5-Steps To Autism Parenting Confidence and Success


Parenting Blog

With Andrea Pollack

APS has helped me to lean in to and listen to my son more
closely and trust my own intuition and confidence as a parent. Through the
years I read dozens of articles and books and none could even come close to
what I learned with Andrea’s help. I know no matter what the next parenting milestone
is with my son I am better equipped to handle it,


- Angela C., Client



October 14, 20223 min read

My son Matthew developed speech typically up until he was two. He then regressed and by two years and nine months old, he had zero words. Nope, this post is not about regression. That is a topic for a different day.

Like most parents, we really wanted to be able to communicate with him with words. We worked really hard with him on sounds and word approximations for years. Early on, a teacher gave us advice to focus on practicing a few “motivating words” and “useful words.” That advice proved to be extremely helpful for a number of reasons. First, by focusing on a few words at a time, we could give Matthew concentrated practice to increase his odds of success. Think of it like practicing piano or another musical instrument. You wouldn’t play a large number of songs one time each, you would practice one song over and over until you master it. Second, by focusing on words that were motivating, we increased Matthew’s willingness to practice something that was difficult for him. We focused on words such as food and drink items that he could request like cookie, water, apple. We prioritized actions or ideas that were meaningful to him like up, out, bath.

The concept of “useful words” is twofold and overlaps with motivating words. Useful words focus on both specificity and relevance. For example, a word like “more” is useful, but children can often use it for everything so that you don’t know to what they are referring. Do they want more water? Cookies? Singing? Another example is the word “this.” We sometimes ask our children if they want “this” or “this,” pointing to two different items. Children can then learn to ask for “this” and you have no idea what they want. It is therefore useful to ask with specificity – Do you want apple or grapes (instead of “this”). The second part of “useful words” is what not to teach. Sometimes, parents are eager to teach their children polite words like “please” and “thank you.” If your child already has a lot of language, those might be useful words, but if he or she has only a few words, “please” does not help them communicate needs or wants.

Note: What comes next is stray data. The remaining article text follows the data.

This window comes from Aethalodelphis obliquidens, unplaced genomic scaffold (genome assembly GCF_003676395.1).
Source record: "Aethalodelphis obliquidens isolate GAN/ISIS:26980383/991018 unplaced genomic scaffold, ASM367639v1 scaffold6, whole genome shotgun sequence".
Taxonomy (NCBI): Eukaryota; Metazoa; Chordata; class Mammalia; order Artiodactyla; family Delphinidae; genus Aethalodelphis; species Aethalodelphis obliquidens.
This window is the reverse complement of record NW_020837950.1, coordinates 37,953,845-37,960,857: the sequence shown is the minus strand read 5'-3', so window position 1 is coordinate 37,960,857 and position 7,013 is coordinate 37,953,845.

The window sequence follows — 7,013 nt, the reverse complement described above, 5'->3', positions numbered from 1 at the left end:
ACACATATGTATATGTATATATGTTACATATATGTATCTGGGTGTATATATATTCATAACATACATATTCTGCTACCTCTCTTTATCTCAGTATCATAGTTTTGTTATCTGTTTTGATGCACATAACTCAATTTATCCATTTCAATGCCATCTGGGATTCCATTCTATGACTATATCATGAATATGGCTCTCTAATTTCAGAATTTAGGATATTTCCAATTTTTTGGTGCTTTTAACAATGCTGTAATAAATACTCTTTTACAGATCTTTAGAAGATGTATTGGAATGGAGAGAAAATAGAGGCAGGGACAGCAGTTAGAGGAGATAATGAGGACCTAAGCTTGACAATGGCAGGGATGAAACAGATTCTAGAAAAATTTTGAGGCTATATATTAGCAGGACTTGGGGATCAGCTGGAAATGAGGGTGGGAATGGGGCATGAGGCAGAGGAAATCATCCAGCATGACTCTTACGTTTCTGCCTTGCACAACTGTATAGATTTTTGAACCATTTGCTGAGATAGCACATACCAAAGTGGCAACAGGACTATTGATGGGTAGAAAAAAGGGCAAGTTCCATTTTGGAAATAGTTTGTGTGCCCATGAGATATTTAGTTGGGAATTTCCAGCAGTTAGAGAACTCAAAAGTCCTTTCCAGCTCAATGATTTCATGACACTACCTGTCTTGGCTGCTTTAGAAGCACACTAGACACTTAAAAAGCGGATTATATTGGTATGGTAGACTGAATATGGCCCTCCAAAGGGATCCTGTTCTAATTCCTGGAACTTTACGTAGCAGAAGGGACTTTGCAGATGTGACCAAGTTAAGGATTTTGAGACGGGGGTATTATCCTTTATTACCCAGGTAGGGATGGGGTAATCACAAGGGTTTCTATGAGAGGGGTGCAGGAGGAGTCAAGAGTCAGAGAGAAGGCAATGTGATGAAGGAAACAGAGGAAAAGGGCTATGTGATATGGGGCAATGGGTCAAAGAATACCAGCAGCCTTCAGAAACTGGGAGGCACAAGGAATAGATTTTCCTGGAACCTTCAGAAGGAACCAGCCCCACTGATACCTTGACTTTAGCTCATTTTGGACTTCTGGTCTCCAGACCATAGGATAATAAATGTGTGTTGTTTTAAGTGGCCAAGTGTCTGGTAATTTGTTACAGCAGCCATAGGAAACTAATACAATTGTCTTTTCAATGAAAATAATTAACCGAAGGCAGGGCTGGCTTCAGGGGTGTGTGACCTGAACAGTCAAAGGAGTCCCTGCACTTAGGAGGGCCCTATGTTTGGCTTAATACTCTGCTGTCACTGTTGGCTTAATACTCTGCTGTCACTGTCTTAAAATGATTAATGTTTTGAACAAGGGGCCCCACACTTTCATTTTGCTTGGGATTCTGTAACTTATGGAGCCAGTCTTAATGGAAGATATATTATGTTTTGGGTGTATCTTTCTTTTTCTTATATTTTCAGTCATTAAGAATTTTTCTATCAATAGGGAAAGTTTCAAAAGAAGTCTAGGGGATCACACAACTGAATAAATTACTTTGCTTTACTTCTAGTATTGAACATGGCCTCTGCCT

One weekend, when Matthew was about 7 and just starting to be able to say a few words, my parents were visiting and we were sitting at the table having lunch. Matthew, not one to sit at the table at the time, was milling (ok, running) around the kitchen. He walked over to my mother and tried to take a piece of food from her plate. She stopped him from taking it, wanting him to say “please.” I explained to her that we were not working on that skill because we were focusing on useful words. Unable to stop herself, she said to him “What’s the magic word?” Matthew stopped and thought hard about her question. He then responded “Abracadabra.” Clever boy. Now there’s a useful word.

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Andrea is a mom of two young adult children, a former lawyer in New York City, and an advocate for parents of autistic children and teens. When her autistic son was not thriving at school, Andrea left her 19-year law career to homeschool him. She later went on to earn her Master's in Education so that she could share her knowledge most effectively and help parents get swift and lasting results without years of trial and error. Now, with years of experience and research under her belt, Andrea is sharing her wisdom with the world through Autism Parent Solutions. 

My son and I both achieved tremendous growth

The program offered not only helpful strategies but also new perspectives that help me understand and relate better to my son. The frequency and severity of his aggressive outbursts have decreased significantly. He and I have a better understanding of each other and a better relationship overallThe program leader meets you where you are and offers very practical ways to troubleshoot challenges. APS helped me be relieved of my dreaded parental guilt and has made me feel successful!! And most importantly, my son is happier as a result of our mutual growth.

Tanya M.

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